Elderflower Cordial, Easy To Make And Tastes Amazing! | Harmonic Arts
How to Make Elderflower Cordial
Elderflower cordial is a tasty and delicately flavored concentrated syrup made with the flowers of the elder plant. The syrup is popular in England, where it’s added to drinks, baking, and teas. Elderflower cordial is also used to make cocktails and sodas, and a bottle of the homemade syrup also makes a great gift.
30 elderflower heads
6 cups (1.4 L) water
4 cups (900 g) white sugar
2 oz (50 g) citric acid
Making the Cordial
Gather your supplies.To make elderflower cordial, you do need freshly cut elderflowers. You can either harvest these on your own if they grow in your area, or you can find them at farmers markets, local farms, or specialty grocers. Because you'll be using the flowers for food, look for spray- or pesticide-free flowers. The supplies you'll need include:
- Large saucepan
- Fruit zester
- Sharp knife
- Large heat-proof mixing bowl
- Large bowl and funnel
- Cheese cloth
- Bottles or mason jars (with lids) for storing
- Mixing spoon
- Two clean tea towels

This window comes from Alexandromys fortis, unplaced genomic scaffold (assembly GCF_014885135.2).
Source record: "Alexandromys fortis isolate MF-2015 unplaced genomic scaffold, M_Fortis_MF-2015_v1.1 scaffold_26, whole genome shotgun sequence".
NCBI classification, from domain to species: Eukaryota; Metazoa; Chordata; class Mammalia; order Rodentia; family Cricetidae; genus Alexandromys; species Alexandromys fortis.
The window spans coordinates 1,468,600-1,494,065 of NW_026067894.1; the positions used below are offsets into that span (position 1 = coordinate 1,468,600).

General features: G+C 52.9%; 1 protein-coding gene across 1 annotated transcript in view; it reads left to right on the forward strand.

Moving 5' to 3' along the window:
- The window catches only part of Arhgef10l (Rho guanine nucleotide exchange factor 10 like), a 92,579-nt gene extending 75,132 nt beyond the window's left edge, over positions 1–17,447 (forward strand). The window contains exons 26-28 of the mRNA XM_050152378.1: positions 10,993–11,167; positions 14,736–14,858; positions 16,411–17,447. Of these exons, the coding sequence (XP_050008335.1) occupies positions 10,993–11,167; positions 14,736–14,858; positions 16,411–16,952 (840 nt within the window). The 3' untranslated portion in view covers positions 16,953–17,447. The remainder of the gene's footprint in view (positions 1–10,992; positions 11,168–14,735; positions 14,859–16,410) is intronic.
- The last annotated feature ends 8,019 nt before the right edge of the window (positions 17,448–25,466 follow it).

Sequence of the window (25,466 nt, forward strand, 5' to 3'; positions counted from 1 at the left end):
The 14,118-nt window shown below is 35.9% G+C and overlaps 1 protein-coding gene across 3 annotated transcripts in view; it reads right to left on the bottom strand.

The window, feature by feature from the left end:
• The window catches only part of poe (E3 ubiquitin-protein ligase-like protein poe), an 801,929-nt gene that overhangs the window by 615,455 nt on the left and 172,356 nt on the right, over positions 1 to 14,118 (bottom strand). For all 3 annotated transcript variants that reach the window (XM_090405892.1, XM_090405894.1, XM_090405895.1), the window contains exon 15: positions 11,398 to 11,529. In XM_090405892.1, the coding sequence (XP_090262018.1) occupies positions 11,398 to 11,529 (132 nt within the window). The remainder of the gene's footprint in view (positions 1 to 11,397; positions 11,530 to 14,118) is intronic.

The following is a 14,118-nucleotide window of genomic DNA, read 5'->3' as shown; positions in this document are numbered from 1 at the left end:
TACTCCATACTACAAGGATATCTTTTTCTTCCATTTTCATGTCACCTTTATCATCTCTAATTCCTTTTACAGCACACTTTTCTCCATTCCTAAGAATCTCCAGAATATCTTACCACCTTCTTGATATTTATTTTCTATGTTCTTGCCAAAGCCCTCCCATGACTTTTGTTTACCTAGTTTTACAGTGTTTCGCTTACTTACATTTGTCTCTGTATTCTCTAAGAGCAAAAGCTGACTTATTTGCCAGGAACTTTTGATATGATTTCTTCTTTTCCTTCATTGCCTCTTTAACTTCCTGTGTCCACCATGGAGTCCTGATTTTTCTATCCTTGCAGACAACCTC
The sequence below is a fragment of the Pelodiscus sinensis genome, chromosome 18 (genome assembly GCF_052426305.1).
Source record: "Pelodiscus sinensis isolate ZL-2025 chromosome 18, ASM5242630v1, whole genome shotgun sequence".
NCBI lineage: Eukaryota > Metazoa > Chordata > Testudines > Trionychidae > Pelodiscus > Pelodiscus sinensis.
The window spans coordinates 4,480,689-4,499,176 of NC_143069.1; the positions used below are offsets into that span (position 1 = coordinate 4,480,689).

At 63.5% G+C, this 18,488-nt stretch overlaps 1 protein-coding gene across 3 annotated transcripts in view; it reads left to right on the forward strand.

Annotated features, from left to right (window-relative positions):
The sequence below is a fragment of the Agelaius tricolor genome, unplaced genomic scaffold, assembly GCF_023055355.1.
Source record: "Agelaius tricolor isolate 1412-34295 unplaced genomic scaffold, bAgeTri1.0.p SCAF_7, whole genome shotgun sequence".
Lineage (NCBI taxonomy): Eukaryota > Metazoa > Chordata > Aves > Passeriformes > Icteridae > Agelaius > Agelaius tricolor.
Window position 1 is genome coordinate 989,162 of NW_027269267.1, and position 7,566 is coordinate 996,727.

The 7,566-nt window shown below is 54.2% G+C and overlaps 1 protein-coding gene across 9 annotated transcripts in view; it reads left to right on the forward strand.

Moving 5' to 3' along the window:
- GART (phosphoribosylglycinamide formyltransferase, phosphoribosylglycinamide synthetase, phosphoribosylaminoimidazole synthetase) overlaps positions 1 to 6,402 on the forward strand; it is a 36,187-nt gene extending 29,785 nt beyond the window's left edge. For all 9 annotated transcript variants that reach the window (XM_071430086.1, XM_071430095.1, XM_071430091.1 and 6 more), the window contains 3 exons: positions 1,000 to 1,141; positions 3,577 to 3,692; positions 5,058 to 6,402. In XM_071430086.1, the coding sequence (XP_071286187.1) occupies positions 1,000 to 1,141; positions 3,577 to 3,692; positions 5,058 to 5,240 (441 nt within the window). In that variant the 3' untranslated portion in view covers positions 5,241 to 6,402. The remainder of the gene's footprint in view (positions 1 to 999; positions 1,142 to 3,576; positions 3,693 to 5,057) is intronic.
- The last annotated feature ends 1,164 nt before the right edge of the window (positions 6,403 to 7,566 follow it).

Heat the water and sugar.Pour the water and sugar into a large saucepan and heat over medium heat. Stir occasionally until the sugar has dissolved. Once that happens, increase the heat slightly and bring the mixture to a boil.
- Once the syrup boils, remove it from the heat. Set it aside to cool as you prepare the other ingredients.
Clean and trim the flowers.Use your fingers to pick out any insects, dirt, and dead flowers. You don’t want to wash the flowers, because washing will remove the pollen, which is where the flowers get most of their delicate flavor.
- Use the scissors to trim the stems off the flowers. The stems are actually poisonous and bitter, so remove as much of them as possible. A few stems in the mix won’t hurt you, but you really only want the flowers to make the cordial.
- Place the cleaned and trimmed flowers into the heat-proof mixing bowl.
Add the citrus to the flowers.Use the zester to remove the zest from one lemon and one orange. Add the zest into the bowl with the flowers.Then cut all the lemons and oranges into slices and add them to the bowl as well. Sprinkle the citric acid over the mixture.
- With your hands or a spoon, mix the flowers, zest, fruit slices, and citric acid together.
- The citric acid serves as a preservative in this recipe.
Add the syrup and steep.Pour the syrup over the fruit and citrus mixture and give it all a stir. Cover the bowl with the clean, dry tea towel and let it sit.
- For the best results, let the cordial sit like this, covered and at room temperature, for 24 to 48 hours. This will give the syrup time to become infused with the flavors of the flowers and the citrus.